Ubiquity is not a registered investment advisor and no portion of the material herein should be construed as legal or tax advice. Please consult with your financial planner, attorney and/or tax advisor for advice.

If you are a small business owner, you may have considered offering your employees a 401(k) plan to help them save for their future (and reduce their taxable income in the process).

However, setting up and maintaining a 401(k) plan can be complex, and failure to comply with the regulations could result in corrections and even have large penalties. One way to make the process easier (and safer) is by offering a Safe Harbor 401(k) plan.

What is Safe Harbor?

Although most people refer to this as a Safe Harbor plan, Safe Harbor is actually just an optional provision to a 401(k) plan. This provision is designed to automatically pass certain nondiscrimination testing requirements set by the IRS. These requirements ensure that the plan does not favor highly compensated employees over non-highly compensated employees when it comes to contributions and benefits.

With a Safe Harbor provision in your 401(k) plan, you agree to make certain contributions on your employees’ behalf; in return, the plan is exempt from certain non-discrimination testing requirements.

How much will you pay for 401(k)? Get an instant quote.

How many employees do you have?
I am a sole proprietor
(just me/or my business partner/spouse)

Or schedule a free consultation with a retirement specialist.

The Benefits of a Safe Harbor 401(k) Plan

Reduced Administrative Burden

One of the main benefits of offering a Safe Harbor 401(k) plan at your small business is that it can greatly reduce the administrative burden on you as the employer. Non-Safe Harbor plans require annual deferral and match testing, which can be complex and time-consuming.

With a Safe Harbor plan, those testing requirements are waived, allowing the employer to spend less time and resources on plan administration.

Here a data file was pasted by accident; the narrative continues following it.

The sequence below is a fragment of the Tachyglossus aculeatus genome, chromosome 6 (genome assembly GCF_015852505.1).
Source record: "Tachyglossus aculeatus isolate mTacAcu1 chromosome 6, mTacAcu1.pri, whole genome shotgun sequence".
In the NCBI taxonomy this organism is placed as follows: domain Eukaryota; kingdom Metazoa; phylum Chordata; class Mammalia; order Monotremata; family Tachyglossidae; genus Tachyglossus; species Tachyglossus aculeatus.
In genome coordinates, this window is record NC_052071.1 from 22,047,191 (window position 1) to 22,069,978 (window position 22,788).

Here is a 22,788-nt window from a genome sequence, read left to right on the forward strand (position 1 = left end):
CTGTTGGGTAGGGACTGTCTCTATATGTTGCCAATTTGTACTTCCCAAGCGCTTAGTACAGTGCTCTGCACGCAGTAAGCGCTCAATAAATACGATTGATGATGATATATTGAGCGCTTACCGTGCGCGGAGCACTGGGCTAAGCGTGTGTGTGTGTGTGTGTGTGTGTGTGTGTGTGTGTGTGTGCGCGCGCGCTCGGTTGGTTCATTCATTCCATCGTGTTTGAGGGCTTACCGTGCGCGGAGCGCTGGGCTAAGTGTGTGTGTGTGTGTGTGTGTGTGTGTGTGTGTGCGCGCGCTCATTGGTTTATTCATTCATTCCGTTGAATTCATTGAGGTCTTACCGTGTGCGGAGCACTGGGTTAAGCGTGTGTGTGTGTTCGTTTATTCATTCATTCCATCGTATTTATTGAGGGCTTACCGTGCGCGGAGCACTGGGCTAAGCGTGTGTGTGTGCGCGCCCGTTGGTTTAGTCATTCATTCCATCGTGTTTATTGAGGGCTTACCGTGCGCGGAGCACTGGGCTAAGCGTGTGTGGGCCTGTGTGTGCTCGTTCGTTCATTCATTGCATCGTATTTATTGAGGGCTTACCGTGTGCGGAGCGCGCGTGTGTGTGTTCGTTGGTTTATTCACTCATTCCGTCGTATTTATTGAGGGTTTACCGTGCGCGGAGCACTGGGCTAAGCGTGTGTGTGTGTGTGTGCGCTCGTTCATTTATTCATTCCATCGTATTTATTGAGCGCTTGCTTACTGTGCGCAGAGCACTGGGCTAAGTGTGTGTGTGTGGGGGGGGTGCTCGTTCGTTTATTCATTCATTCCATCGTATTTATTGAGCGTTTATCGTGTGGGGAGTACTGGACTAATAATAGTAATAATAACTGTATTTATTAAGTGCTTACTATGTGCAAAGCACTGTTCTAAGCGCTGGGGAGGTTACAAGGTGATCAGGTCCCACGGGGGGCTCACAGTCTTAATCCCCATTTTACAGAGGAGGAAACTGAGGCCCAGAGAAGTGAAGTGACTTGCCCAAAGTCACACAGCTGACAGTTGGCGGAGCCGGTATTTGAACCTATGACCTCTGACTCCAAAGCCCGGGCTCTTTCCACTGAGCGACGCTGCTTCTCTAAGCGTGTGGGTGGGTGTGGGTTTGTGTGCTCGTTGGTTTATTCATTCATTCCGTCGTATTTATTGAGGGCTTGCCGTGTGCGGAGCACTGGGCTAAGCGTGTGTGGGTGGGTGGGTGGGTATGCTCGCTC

Increased Employee Participation

Another advantage of a Safe Harbor 401(k) plan is that it can increase employee participation. By offering a safe, simple, and automatic plan, employees are more likely to enroll and contribute to the plan. This can help employees save for their future while also helping you attract and retain top talent.

Avoiding Corrections

Non-compliance with non-discrimination testing can result in corrections, which could mean you have to return contributions to highly compensated employees and pay taxes and penalties. Safe harbor plans are exempt.

Higher Contribution Limits Annually

All 401(k) plans, including those with a Safe Harbor provision, have higher contribution limits each year per the IRS. In 2023, employees can contribute up to $22,500 to their 401(k) plan, with an additional $7,500 catch-up contribution for those over age 50. This can help employees save more for their retirement. While the increased limit isn’t unique to Safe Harbor plans, it’s certainly a nice expansion of the benefit. A Safe Harbor provision does allow highly compensated employees to contribute up to the limits without worry of any corrective refunds.

How to Set Up a Safe Harbor 401(k) Plan

If you are interested in setting up a Safe Harbor 401(k) plan for your small business, there are a few things you need to know.

Contribution Types

To be eligible for a Safe Harbor 401(k) plan, you as the employer must make certain contributions to your employees’ retirement accounts. There are two types of Safe Harbor contributions: a non-elective contribution or a matching contribution.

  • The non-elective contribution requires employers to contribute a percentage of each eligible employee’s compensation, regardless of whether the employee contributes to the plan.
  • The matching contribution requires the employer to match 100% of each eligible employee’s contributions up to a certain percentage (usually 4%) of their compensation.

Funding Requirements

To maintain Safe Harbor status, employers must make the required contributions on time each year. Both contribution types must be funded by the end of the next plan year and generally, to take as a deduction, they must fund prior to their tax return including extensions. However, some documents require that the match be funded each pay period, which means they are required to fund no less than a quarterly basis to avoid late penalties.

Notice Requirements

To offer a small business 401(k) plan with a Safe Harbor provision, you must also provide certain information to employees. This includes notification explaining the plan’s provisions and informing employees of their right to make contributions to the plan. This notice must be provided at least 30 days before the beginning of each plan year.